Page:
‘They Wanted to Torture Him’
“I’m gonna show you something,” says Lockett’s stepmother. Hollins jumps up from the sofa and walks over to a table by the wall that she has converted into an altar for Lockett. It is covered with photos, of Clayton as an eight-year-old, Clayton as a teenager and, finally, a photo of him shortly before his execution. Lockett had a fellow inmate take it secretly with a smartphone that had been smuggled onto death row. He is lying on the bed, his upper body uncovered, flexing his muscles and clenching his fists. There isn’t an ounce of fat on his body. He looks like an athlete.
“And you tell me they can’t find a vein on a man like this?” asks Hollins. She is a nurse. She knows how to place IVs. She does it every day.
“They wanted to torture him. They did it intentionally. And now they’re trying to cover up everything.” It probably wasn’t intentional, but it was incompetent, the breakdown of a ramshackle system that had long claimed to be capable of delivering a gentle death, and that now seeks to conceal its own inadequacies.
An official investigative report documents what happened to Lockett after the blinds were lowered. The doctor tried to insert a new IV to inject the remainder of the lethal drugs, this time in the left groin. He tried to penetrate the skin one or two times, then gave up. The warden reached for the wall telephone and called the witness room to speak with Robert Patton, the executive director of the Oklahoma Corrections Department.
“Have enough drugs been administered to cause death?” Patton asked. “No,” the doctor replied.
“Is another vein available, and if so, are there enough drugs remaining to finish the execution?”
“No,” the doctor said, adding that Lockett was now unconscious again, and that his pulse was weak.
Patton tried to reach the office of the governor, without whom nothing could be decided. He finally succeeded, but it took some time. Then he called the execution chamber again and, at 6:56 p.m., announced that the execution had been stopped.
It was unclear to the people working in the chamber whether this meant a stay of execution. According to protocol, that would require the immediate commencement of life-sustaining measures. As Lockett’s heartbeat became weaker, the men waited for clearer instructions.
The doctor pronounced Lockett dead at 7:06 p.m.
Experts believe that it would have still been possible to save Lockett’s life. The investigative report recommends ensuring greater linguistic clarity in future executions, and that the meaning of the terms “stop,” “hold” and “stay” must be clearly defined.
Race to Preserve Death Penalty
The execution of Charles Warner, the man who was scheduled to die two hours after Lockett, was postponed. He now has a new execution date of Nov. 13. A team of attorneys is fighting in court for Warner and the other 49 inmates on Oklahoma’s death row. They cite Lockett’s execution as proof that lethal injection amounts to the “cruel and unusual” punishment barred by the Constitution. Even President Barack Obama said that Lockett’s execution was “deeply troubling,” and that it exposed problems with the death penalty that must be taken seriously.
“I wouldn’t mind if he suffered for hours on that gurney,” says Republican State Representative Mike Christian in his office in the state capitol in Oklahoma City. When he heard in the spring that the Oklahoma Supreme Court wanted to stay Lockett’s execution, he threatened the justices with impeachment proceedings. Christian’s threat was the reason the court reversed the stay a day later.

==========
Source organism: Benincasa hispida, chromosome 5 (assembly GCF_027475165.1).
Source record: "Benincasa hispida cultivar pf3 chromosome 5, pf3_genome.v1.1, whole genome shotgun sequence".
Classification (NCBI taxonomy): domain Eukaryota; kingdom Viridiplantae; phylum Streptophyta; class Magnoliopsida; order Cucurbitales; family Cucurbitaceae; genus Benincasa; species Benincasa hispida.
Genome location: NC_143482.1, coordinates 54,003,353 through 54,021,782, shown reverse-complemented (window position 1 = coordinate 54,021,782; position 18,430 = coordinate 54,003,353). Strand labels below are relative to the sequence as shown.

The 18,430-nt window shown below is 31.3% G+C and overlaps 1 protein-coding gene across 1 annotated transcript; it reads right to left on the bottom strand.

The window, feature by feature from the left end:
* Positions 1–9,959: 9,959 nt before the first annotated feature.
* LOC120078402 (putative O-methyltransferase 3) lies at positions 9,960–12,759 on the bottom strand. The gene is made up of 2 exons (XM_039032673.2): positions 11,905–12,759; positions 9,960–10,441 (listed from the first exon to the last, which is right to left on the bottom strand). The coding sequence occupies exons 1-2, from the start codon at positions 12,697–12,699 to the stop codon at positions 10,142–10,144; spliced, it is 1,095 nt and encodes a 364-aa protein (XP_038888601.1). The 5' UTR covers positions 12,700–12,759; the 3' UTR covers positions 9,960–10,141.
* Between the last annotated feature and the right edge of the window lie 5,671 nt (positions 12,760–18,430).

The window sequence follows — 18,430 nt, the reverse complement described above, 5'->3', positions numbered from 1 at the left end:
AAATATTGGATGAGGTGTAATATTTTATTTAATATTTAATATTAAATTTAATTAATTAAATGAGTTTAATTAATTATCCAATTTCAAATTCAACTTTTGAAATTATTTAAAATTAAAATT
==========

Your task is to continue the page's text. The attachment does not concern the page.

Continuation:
“As a father, I don’t care how we put these animals to death, if by lethal injection, by the guillotine or being fed to the lions.”
Still, Christian has realized that Lockett’s execution reflects poorly on his state. “I don’t want journalists from all over the world to come to Oklahoma writing that we’re a barbaric state,” he says. This is why he is meeting with Mike Copeland, an adjunct professor at a local university. “We had a beer the other night, and suddenly there was this idea.” They look at each other enthusiastically. “Ever heard of death through nitrogen?”
Copeland spent three years working in the tiny Pacific island nation of Palau, where he went scuba-diving in his free time. “If you inhale pure nitrogen, you lose consciousness very quickly, and you’re dead soon afterwards.” The idea, he says, will save the death penalty. “Nitrogen is the most humane way to die. You simply sit there, breathe, and one minute later you’re dead.”
There are three advantages to using nitrogen, he says. First, he explains, raising his thumb, “there’s no problem with the supply. You can buy nitrogen in every hardware store.” Second, he says, raising his index finger, it’s a cheap method, because aside from the gas all you need is a plastic bag that can be placed over the condemned criminal’s head. And third, he adds, raising his middle finger, “You don’t need a doctor that has to find a vein.”
“This method is used by the poultry industry, the pork and the beef industry,” Rep. Christian adds. He nods to his friend and says: “Tell us about the pig on YouTube.”
“Well, on YouTube you can watch a pig that is confronted with nitrogen. It inhales, then becomes unconscious for a short time and walks away as if nothing had happened. This proves that nitrogen doesn’t cause any harm.”
Christian wants to promote his idea. He is convinced that he can achieve a majority in the state house, where the majority leader has indicated his support. In fact, he adds, Oklahoma should be grateful to Lockett. “His execution made us think twice. And now we’ve finally found the perfect method.”
On May 13, two weeks after the execution and a subsequent autopsy, the State of Oklahoma turned over Lockett’s body to his family, which cremated him soon afterwards. The authorities kept only one organ, allegedly for further study: Lockett’s heart.